Past Reviews

Regional Reviews: San Francisco/North Bay


Skeleton Crew
Marin Theatre Company
Review by Patrick Thomas | Season Schedule

Also see Jeanie's reviews of Disgraced and Cow Pie Bingo and Patrick's review of Born Yesterday


Christian Thompson, Margo Hall, and Lance Gardner
Photo by Kevin Berne
Imagine you've boarded an airplane that was supposed to take you to a much-desired destination, say a lovely beach on a tropical island. It's a long flight, and some hours into it you notice the entire first class section seems to have acted as some sort of escape pod, and all the rich folks up front are gone. The engines are sputtering and the plane seems to be losing altitude, but the flight attendants cheerfully insist there's every indication you will land safely. But you see some of the passengers being handed parachutes and jumping out the rear door, floating gently down to safety, while others are unceremoniously pushed out, disappearing into the blue void.

That's a bit what life must seem like for Dominique Morisseau's characters in Skeleton Crew, which opened this week at Marin Theatre Company, and will move on to TheatreWorks Silicon Valley in March. The location is a stamping plant in Detroit, a smaller manufactory that supplies assemblies to one of the big three U.S. automakers. But the time is 2008, the height of the financial meltdown, but before the federal bailout of auto companies.

It's no wonder, then, that the four characters who inhabit this play are bundles of stress. Shanita (Tristan Cunningham) is pregnant, looking for any bit of calm she can find amidst the chaos of a company on the edge. Dez (Christian Thompson) already has his eye on the door, but needs to log some big overtime hours to get the stake he needs to open his own repair shop. Reggie (Lance Gardner) has made the jump from blue collar to white, and he alone knows the fate that awaits the plant. He confides in Faye (Margo Hall), a family friend who is a maternal figure for him and helped him score this job that is lifting him and his family out of poverty. But it's Faye, the senior member of this crew, who is facing the biggest challenges.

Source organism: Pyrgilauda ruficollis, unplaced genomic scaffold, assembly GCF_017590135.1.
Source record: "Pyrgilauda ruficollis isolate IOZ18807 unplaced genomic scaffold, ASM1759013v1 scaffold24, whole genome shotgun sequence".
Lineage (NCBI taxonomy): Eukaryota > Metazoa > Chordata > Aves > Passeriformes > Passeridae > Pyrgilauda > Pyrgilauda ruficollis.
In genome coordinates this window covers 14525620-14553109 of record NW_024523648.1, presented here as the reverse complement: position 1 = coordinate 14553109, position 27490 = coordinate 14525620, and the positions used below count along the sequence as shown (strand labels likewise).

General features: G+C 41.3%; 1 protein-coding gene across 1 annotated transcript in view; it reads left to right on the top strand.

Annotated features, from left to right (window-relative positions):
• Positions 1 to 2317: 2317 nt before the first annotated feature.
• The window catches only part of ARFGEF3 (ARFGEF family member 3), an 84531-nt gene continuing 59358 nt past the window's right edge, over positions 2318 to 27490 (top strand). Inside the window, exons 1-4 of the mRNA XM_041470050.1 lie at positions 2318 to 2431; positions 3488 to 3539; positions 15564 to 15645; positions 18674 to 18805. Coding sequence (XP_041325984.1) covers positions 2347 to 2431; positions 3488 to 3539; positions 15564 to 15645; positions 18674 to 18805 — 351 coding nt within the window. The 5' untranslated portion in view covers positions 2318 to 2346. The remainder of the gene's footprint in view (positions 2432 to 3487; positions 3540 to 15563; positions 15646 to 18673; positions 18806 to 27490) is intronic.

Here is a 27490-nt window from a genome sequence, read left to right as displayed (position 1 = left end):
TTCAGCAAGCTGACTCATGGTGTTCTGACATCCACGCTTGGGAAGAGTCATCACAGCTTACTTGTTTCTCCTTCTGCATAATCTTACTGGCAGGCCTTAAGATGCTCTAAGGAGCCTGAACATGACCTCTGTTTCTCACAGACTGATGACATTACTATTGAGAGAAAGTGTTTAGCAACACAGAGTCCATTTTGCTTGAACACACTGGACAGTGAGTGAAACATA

Each deals with the death spiral of this company in their own way. Shanita is focused almost entirely on her soon-to-be-born baby, keeping her head down, doing her job well, and hoping that will help her survive the impending crash. Dez sees the ground rising rapidly and is working to get his own parachute before impact. Good-hearted Reggie, who is most likely to come through it all intact, is ironically the most stressed of the bunch, navigating the narrow line between the working class he came from and the management success he knows he can become. Faye, who has already fallen farther than any of the four, seems the most centered and equanimous about her fate.

Playwright Morisseau has created a well-rounded set of characters, and Jade King Carroll has assembled an excellent cast to portray them. Lance Gardner, who was so brilliant in An Octoroon at Berkeley Rep last year—beat down yet still powerful—has a similar challenge here, inhabiting a man who has earned the right to feel pride in his accomplishments, yet still exhibits a sense of lingering bootstrap guilt for lifting himself out of the circumstances of his birth. He knows he's not a better man because of the color of his collar, and the tension of not feeling truly at home among the workers or management clearly weighs on him.

Margo Hall exhibits a natural ease on stage, portraying a woman who has lost so much that she has, it seems, only one gift left to give. Her Faye is the maternal heart of the play—but her skillful mothering is undercut by the choices she's made. She makes good things happen for others, but has neglected her own health and well-being. Rather than watching the road in front of her, her eye is on the rear-view mirror, gazing at all that has led her to this point in her life.

Dez and Shanita are, on the other hand, fully focused on the future. What it may bring is uncertain, but each in their own way is driving confidently in the direction of their dreams. Thompson and Cunningham each do an excellent job of portraying two very different approaches to life. They clearly spark for one another, but while Shanita takes a more Zen-like approach to the mysterious new life that awaits her as a single mother, Dez is all fire and fury and righteous anger. His future is a battle to be won, hers an eventuality to be embraced.

The production is beautifully realized, with a suitably dumpy and distressed factory break room created by scenic designer Ed Haynes. With its grimy cinderblock walls, beat-up fridge (packed with a mélange of spoiling, half-eaten leftovers), Mr. Coffee machine, and an array of notifications and warnings filling every square inch of the bulletin board, it is no place you really want to be—rather like the situation in which the characters of Skeleton Crew find themselves.

Skeleton Crew, through February 18, 2018, at Marin Theatre Company, 397 Miller Avenue, Mill Valley CA. Performances at Tuesdays-Sundays at 7:30pm, with matinees February 8 at 1:00pm and February 3, 4, 11, 17 and 18 at 2:00pm. Tickets range from $22-$60, and are available at marintheatre.org, or by calling the box office at 415-388-5208.


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